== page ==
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Senate Passes Bill That Would Protect Great Lakes

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By Kari Lydersen
Washington Post Staff Writer
Sunday, August 3, 2008

CHICAGO -- Efforts to protect the Great Lakes from those who may covet their vast quantities of water for an increasingly thirsty world took a major step forward Friday as the Senate passed legislation endorsing the Great Lakes Basin Compact.

The broad multi-state agreement would ban most diversion of Great Lakes water to any place outside the basin and would mandate conservation efforts inside it. Despite what some criticized as significant loopholes in the measure, House leaders said the bill would be a priority after the five-week congressional recess, and President Bush has said he would sign it.

"This is a little like Saudi Arabia announcing it's going to conserve oil," said Cameron Davis, president of the Alliance for the Great Lakes, an environmental organization that has pushed for the compact. "Because we are such a water-rich part of the globe, we've never had to conserve water. The fact we're doing it now not only shows it's important to us, but a signal to the rest of the world it has to start doing the right thing."

But Davis and other environmentalists also warned that similarly bold action is needed to confront the long list of environmental woes that are degrading the lakes' waters.

The compact will help stanch the bleeding, and "now we have to triage the victim," Davis said. "We still have to fight a multi-front war to bring the Great Lakes back from a tipping point."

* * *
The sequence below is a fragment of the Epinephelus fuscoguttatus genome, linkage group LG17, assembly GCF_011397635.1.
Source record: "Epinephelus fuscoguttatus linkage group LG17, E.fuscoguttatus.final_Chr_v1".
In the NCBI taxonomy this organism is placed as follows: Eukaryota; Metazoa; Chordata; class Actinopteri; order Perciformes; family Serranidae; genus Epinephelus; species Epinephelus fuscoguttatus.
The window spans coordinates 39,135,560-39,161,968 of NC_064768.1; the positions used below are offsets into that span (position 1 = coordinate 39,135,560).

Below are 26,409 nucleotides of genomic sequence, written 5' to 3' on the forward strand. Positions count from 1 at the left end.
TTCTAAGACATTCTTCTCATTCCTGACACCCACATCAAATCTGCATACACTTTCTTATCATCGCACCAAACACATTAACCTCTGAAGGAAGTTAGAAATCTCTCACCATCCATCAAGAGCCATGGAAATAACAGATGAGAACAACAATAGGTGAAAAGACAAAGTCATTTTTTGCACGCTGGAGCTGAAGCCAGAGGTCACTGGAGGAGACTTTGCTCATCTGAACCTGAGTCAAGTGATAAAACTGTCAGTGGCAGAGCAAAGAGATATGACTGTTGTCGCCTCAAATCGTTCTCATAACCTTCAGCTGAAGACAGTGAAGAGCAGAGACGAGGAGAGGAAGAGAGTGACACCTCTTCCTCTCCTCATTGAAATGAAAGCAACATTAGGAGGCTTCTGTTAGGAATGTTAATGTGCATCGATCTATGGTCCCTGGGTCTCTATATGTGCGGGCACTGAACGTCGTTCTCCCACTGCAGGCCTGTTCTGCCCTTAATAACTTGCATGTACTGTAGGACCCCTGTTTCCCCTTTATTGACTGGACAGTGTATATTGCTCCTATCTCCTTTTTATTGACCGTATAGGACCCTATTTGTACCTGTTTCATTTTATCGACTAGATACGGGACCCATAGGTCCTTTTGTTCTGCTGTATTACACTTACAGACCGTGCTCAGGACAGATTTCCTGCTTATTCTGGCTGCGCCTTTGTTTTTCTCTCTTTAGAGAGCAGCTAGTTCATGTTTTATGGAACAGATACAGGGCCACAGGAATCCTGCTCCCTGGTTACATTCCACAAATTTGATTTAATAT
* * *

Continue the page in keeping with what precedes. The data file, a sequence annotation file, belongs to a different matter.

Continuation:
The Great Lakes-St. Lawrence River Basin Water Resources Compact, as it is formally known, is the result of a decade-long process spurred by fears of water being sold to the Southwest, or to Asia. The bill must now clear the House, whose Judiciary Committee endorsed it on Wednesday.

"My intention is to move this and move this fast," said Rep. Rahm Emanuel (Ill.), the fourth-ranking member of the Democratic leadership.

But Rep. Bart Stupak (D-Mich.) said that the compact needs to be strengthened and that it could lead to increased commercial exploitation of Great Lakes water because of the so-called bottled-water loophole, which allows the bottling and sale of the water.

"It's not the container size, it's the commodity we're worried about it," Stupak said. "There's an opportunity for commercialization. If you start shipping water out of the basin in bottles, the dam has broken and everybody will be after our water."

Still awaiting action in Washington and the state capitals is a long list of proposals to address the critical environmental threats facing the lakes, including raw sewage discharges from overburdened municipal water-treatment systems and the toll of invasive species that costs taxpayers at least $200 million a year, according to a recent University of Notre Dame study.

The waves lapping Chicago area beaches teem with E. coli and other bacteria at levels the Natural Resources Defense Council pegs as the highest in the nation.

The appealing clarity of the water is a consequence of invasive zebra and quagga mussels that slurp up microorganisms that once made the water murkier but formed the basis for a healthy food chain.


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